Problem?

  • Dec 8th, 2011 @ 10:06am

    Saddened but hardly surprised by this.

    Really, it's all downhill from here. America is a fascist nation that actually has its politicians stand up in Congress and claim that the nation is a terrorist warzone and that they need to be able to lock citizens up without any due process - and the President may veto it, because it doesn't give him enough powers to lock people up...

    This patent hysteria and doing these things that are so wildly against any kind of common sense isn't going to stop until we make it stop, and it's going to take the total redesign of society into one that uses the scientific method to address social concerns - not the say-so of bought and paid for crooks in Congress and the Supreme Court.

    You can't really spin this particular case in any way to make it good for anybody in the real world, and it's not the first case or even necessarily the most egregious - the entire way of thinking that this exposes is a sign of a sick, sick society.

  • Dec 1st, 2011 @ 8:45am

    All non-creative work will be automated.

    There is no theoretical reason why we won't eventually automate everything that doesn't explicitly require human ingenuity and creativity. There simply aren't enough of those jobs to go around, or rather there aren't enough employers to hire the entire world population to be creative.

    This, of course, is only a problem for as long as we cling to the outmoded idea that you need a "job" to get "money" so you can get everything else. If we can the idea of money and start running the world on sensible real-world premises and just provide people with what they need, then automation isn't a threat to us - it's the single greatest thing that has ever happened to humanity. 100% unemployment for all - and all the housing, clothing, food etc everyone could possibly need in spite of or even because of that.

    Society is broken right now. It's not the fault of the one thing that has ever been necessary to and instrumental in raising human standards of living - technological progress.

  • Nov 24th, 2011 @ 6:26am

    Silliness of a money-based society again.

    Without the artificial "we must make money!" boundaries, those people could be working cooperatively towards creating great new tech, and instead we now have corporations suing other corporations because they can't hoard their data and employees sufficiently jealously. Stupidity made manifest, much like the patent system, copyright and other advancement- and culture-retarding mechanisms...

  • Nov 22nd, 2011 @ 12:42am

    Truth, and a glimmer of the big truth.

    Certainly sounds hopeful, but while this is true as far as it goes, it doesn't delve nearly deeply enough into the underlying problem, specifically that we're using a system that is inherently non-functional. It is only through massive corrective input in the form of laws, bans, patents and copyrights we can make the money-based society we run limp along in pathetic fashion, and even then we have a billion people starving. To be sure some of that is also because we are nuts - we spend the equivalent money required to feed the world on the militaries of the world every 8 days, but it all goes back to the money approach coupled with national boundaries, which leads to a need to literally kill each other over resources.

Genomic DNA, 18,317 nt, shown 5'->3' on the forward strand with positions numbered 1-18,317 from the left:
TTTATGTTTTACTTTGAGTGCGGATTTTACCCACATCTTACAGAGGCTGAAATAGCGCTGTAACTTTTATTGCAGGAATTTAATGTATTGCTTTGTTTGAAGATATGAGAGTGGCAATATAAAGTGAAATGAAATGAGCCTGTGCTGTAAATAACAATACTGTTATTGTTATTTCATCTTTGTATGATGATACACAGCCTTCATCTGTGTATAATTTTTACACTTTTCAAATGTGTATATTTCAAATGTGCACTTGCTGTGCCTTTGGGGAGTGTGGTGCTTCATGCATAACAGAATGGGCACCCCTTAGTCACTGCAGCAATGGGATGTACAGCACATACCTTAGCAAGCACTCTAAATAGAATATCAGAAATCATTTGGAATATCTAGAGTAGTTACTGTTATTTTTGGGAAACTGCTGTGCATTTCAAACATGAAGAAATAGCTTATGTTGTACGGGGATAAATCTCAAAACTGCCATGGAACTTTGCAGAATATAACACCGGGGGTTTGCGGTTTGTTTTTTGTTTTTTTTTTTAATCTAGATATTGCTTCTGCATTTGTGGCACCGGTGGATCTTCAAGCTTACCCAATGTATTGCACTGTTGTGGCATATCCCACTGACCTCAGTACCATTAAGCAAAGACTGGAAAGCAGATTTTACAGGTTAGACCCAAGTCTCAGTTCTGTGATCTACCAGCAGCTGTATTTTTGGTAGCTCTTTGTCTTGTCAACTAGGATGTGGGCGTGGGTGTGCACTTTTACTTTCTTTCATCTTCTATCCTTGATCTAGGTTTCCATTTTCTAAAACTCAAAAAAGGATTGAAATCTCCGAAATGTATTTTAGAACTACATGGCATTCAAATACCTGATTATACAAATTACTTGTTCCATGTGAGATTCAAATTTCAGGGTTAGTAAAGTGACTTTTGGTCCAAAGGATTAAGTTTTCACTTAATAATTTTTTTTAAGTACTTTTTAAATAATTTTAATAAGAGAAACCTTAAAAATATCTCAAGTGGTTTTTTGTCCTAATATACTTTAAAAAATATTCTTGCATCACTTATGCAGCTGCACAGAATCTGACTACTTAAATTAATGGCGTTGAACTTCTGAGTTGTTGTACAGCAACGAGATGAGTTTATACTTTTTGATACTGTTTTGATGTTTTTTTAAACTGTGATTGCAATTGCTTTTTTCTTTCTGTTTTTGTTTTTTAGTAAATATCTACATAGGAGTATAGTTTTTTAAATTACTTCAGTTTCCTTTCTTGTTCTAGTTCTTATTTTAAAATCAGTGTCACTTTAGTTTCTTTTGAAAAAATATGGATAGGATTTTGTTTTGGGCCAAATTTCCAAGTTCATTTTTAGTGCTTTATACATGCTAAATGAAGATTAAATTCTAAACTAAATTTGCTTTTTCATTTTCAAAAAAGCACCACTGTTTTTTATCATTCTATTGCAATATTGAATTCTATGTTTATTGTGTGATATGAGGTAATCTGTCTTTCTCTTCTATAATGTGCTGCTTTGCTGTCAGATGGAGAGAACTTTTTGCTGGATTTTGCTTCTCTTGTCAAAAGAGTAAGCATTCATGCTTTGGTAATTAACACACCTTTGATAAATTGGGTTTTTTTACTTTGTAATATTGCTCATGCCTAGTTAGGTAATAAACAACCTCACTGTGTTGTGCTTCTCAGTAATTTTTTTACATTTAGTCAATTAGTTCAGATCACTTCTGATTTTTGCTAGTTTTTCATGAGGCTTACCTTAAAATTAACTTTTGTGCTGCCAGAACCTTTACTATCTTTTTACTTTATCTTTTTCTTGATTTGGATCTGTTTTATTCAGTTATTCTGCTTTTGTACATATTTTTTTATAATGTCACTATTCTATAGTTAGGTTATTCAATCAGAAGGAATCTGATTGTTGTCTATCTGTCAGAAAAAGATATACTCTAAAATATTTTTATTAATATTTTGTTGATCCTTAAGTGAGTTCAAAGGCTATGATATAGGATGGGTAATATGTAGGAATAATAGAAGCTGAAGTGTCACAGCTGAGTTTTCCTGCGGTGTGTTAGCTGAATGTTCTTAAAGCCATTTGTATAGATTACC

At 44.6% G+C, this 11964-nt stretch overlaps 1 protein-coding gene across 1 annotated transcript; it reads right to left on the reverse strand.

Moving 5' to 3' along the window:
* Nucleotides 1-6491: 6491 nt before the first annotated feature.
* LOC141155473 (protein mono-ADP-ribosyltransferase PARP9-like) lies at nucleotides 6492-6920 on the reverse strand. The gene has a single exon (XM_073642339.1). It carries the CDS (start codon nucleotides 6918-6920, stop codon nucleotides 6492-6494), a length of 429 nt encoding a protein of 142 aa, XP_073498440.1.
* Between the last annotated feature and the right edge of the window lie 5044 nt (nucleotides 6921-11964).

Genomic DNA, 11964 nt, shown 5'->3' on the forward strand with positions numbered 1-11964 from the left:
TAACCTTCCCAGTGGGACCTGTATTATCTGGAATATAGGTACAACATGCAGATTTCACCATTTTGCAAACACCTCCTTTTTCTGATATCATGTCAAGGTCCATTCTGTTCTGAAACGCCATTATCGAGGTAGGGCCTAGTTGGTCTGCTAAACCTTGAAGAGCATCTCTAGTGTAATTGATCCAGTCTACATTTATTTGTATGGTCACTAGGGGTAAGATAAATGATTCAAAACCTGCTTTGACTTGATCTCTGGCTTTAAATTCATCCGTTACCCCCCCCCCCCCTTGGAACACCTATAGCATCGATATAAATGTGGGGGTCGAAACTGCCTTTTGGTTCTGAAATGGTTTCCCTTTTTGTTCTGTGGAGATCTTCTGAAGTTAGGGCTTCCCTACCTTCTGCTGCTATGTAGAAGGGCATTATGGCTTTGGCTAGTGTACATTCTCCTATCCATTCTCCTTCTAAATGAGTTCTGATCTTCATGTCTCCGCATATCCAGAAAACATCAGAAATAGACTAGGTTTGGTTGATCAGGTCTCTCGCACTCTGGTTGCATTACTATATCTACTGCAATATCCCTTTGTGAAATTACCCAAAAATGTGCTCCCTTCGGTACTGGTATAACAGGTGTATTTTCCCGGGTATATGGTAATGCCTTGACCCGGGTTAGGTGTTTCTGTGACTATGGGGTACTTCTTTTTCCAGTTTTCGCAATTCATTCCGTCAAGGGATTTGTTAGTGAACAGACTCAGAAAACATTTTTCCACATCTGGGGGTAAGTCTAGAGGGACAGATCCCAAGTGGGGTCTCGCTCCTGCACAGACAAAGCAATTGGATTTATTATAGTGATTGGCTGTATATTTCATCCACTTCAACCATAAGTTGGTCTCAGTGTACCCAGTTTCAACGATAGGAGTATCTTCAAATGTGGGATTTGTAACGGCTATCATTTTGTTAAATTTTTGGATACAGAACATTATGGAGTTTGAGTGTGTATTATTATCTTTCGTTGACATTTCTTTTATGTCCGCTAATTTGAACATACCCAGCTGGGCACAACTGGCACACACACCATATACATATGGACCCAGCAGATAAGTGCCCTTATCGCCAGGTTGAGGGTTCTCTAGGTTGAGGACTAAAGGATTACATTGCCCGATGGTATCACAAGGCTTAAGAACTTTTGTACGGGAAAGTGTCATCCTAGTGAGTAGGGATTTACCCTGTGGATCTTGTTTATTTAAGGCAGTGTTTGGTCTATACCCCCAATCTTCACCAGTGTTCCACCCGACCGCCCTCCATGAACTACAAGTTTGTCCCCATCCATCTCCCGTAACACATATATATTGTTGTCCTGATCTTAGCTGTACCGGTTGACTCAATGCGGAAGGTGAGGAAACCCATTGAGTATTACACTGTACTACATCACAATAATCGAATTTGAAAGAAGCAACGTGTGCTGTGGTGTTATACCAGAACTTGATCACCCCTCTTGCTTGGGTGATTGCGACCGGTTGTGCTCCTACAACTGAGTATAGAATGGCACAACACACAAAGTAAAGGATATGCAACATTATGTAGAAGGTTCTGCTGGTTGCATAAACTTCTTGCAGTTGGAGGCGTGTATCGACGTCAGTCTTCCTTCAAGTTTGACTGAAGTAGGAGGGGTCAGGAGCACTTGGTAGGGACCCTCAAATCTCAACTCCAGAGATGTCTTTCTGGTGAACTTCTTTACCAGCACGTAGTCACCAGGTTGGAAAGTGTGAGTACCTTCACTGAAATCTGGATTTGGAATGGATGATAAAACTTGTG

This shit's got to go, in the words of Jacque Fresco.

  • Nov 1st, 2011 @ 10:22am

    Re: Reinventing the glory days of past resale profits ...

    There's no thinking involved about it, I would say. There have been admissions made that DRM is all about controlling distribution, not about deterring piracy.

    They want people to pay again and again for the same material. This is blatantly obvious with things like movie formats - they release them over and over in various versions and then a new format is made and they do it all over again.

    Now of course it's moving to online streaming... where you'll be made to pay for every view eventually if it's not there yet, which is a wet dream come true for the content owners. And it's all going to have DRM to make sure you don't store a copy and rewatch it without paying. Unless, of course, we decide to get off the nasty merry-go-round and demand some real change.

  • Oct 22nd, 2011 @ 2:05am

    A much better question

    Who. The. Fuck. Gives. A. Fuck.

    This! This, right here, is a great indictment of our entire way of life. We're literally wasting time arguing about the name of some lunch snack from a legal point of view, as if that had any kind of real world significance. Make the fricking food and give it to people who are hungry, that's as hard as it has to be.

    Then your fellow citizens who make clothes or shoes turn around and give you enough of those for your needs. Well, until such a time as food, clothes and shoes can be fully automated, which we could do now if we really tried to.

    Are people really THAT brainwashed that this doesn't strike you as a ludicrous waste of time and effort?

    95% of our laws are a pointless waste of life and only exist because of us using a money-based approach and clinging to the idea of ownership of anything. Even most crime that occurs occurs because of monetary gain.

    Frankly, the whole discussion about what to call a burrito is making me sick. It's no wonder we're destroying the planet - a billion people are starving yet in the industrialized world we have hordes of people spending their days bickering about bullshit like this. It's utterly sickening and not a little depressing.